Troubled Italian shipping company Tirrenia-Cin could restart soon its activities (See here a previous post by BeBeez). Rome Court blocked the company’s activity for raising 55 million euros that are necessary for paying part of its debt. Gerardo Longobardi, Beniamino Caravita di Toritto, and Stefano Ambrosini, the extraordinary commissioners of Tirrenia (the bad company that belongs to the Italian Government after the privatization of 2012) asked the Court to block the activity of Tirrenia – Cin as it still owes 180 million to the Italian Government as the payment for a 60% stake that in 2012 did not belong yet to Moby, another troubled Italian shipping company that belongs to the Onorato Family. Moby is still discussing the restructuring of its debt with Ad Hoc Group, the association of hedge funds that invested in the company’s debt. The list of Moby’s bondholders includes hedge funds Soundpoint Capital, Cheyenne Capital, and York Capital. The firms acquired more than 50% of Moby’s Luxembourg-listed bond. In 3Q19, Moby’s cash was worth 56.2 million (89 million in 2Q19, 125.5 million in 3Q18).
The current emergency related to the coronavirus is an issue for the bonds of Selecta, the Swiss vending machines company of KKR that in 2017 acquired Italy’s Argenta (See here a previous post by BeBeez). In November 2019, Selecta issued a 100 million euros senior secured bond (maturity in 2024 with 5.875% coupon). In March 2018, the company issued a 765 million bond listed on Berlin market and a 50 million floating-rate senior bond due to mature in 2024, (previously issued in March 2018 for 325 million). In March 2018, Selecta refinanced its 1.3 billion bonds in three tranches, these two issuances, and another of 250 million CHF. The current lockdown created expectations. Everest Research said that Selecta has enough cash for handling the current situation, but it will have to reduce its long-term debt for avoiding a restructuring. The current capitalization of Selecta’s bond implies an enterprise value of 3.6 X ebitda expected for 2021 and 3.2 X ebitda 2019.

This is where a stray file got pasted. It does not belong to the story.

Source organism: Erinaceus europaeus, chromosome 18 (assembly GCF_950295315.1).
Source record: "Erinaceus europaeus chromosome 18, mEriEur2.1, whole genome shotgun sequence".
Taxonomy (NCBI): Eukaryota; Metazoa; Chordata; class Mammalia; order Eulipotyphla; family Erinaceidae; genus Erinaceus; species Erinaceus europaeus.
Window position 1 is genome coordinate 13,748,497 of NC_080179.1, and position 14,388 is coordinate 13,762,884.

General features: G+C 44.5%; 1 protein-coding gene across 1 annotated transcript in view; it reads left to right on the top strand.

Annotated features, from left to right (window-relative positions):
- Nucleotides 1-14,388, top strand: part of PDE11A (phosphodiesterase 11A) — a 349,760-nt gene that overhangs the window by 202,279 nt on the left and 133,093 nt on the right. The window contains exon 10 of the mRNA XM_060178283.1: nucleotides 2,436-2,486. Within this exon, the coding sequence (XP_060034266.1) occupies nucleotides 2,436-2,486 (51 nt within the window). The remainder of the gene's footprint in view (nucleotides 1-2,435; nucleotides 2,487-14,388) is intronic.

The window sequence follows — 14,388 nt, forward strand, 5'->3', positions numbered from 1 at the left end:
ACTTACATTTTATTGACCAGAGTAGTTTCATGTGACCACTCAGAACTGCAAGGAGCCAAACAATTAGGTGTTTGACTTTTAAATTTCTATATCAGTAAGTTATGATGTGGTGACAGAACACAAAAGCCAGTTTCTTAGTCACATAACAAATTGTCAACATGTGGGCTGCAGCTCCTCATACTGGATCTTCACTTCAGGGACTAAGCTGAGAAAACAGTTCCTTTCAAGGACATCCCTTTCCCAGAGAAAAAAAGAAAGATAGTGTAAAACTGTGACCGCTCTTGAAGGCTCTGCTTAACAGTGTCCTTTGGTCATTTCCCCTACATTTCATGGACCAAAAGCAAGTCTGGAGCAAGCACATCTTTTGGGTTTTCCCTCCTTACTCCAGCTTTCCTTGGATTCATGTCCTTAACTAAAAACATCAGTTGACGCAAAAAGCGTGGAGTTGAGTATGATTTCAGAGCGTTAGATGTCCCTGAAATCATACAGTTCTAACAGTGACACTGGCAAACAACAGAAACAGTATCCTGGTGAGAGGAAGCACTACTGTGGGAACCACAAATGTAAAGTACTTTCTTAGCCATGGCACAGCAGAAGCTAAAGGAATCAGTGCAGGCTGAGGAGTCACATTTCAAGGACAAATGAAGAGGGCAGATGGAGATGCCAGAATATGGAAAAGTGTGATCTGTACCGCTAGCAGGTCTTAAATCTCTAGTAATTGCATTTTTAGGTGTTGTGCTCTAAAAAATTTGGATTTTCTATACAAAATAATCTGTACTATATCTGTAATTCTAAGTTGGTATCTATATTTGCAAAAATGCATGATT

Generalfinance, a provider of factoring services for distressed companies, posted net profits of 4.2 million euros in 2019 (+43% yoy) (See here a previous post by BeBeez). The company will pay dividends for 2.1 million euros, with a dividend yield of about 14%. Generalfinance is reportedly interested in launching an IPO or a trade sale. The company belongs to GGH (almost 53%), and Credito Valtellinese, which acquired its stake in June 2017 from the company’s ceo Massimo Gianolli. The firm’s board members are Gianolli (chairman and ceo), Leonardo Etro, Alberto Angelo Landoni, Bruno Messina, and Alessio Poi. The auditing board directors are Paolo Lazzati (head), Federica Casalvolone and Andrea Di Giuseppe Cafà.
Consorzio Casalasco del Pomodoro (CCP), an asset of Simest (Gruppo Cdp), borrowed 160 million euros from a pool of banks (See here a previous post by BeBeez). Unicredit acted as leading agent bank and Cassa Depositi e Prestiti as arranger. CCP generated abroad 66% of its sales of 310 million for 2019. In 2018, the company posted a turnover in the region of 265 million with an ebitda of 5.9 million and a net financial debt of 162.3 million. CCP will invest the proceeds of this loan in its organic development and in its international expansion.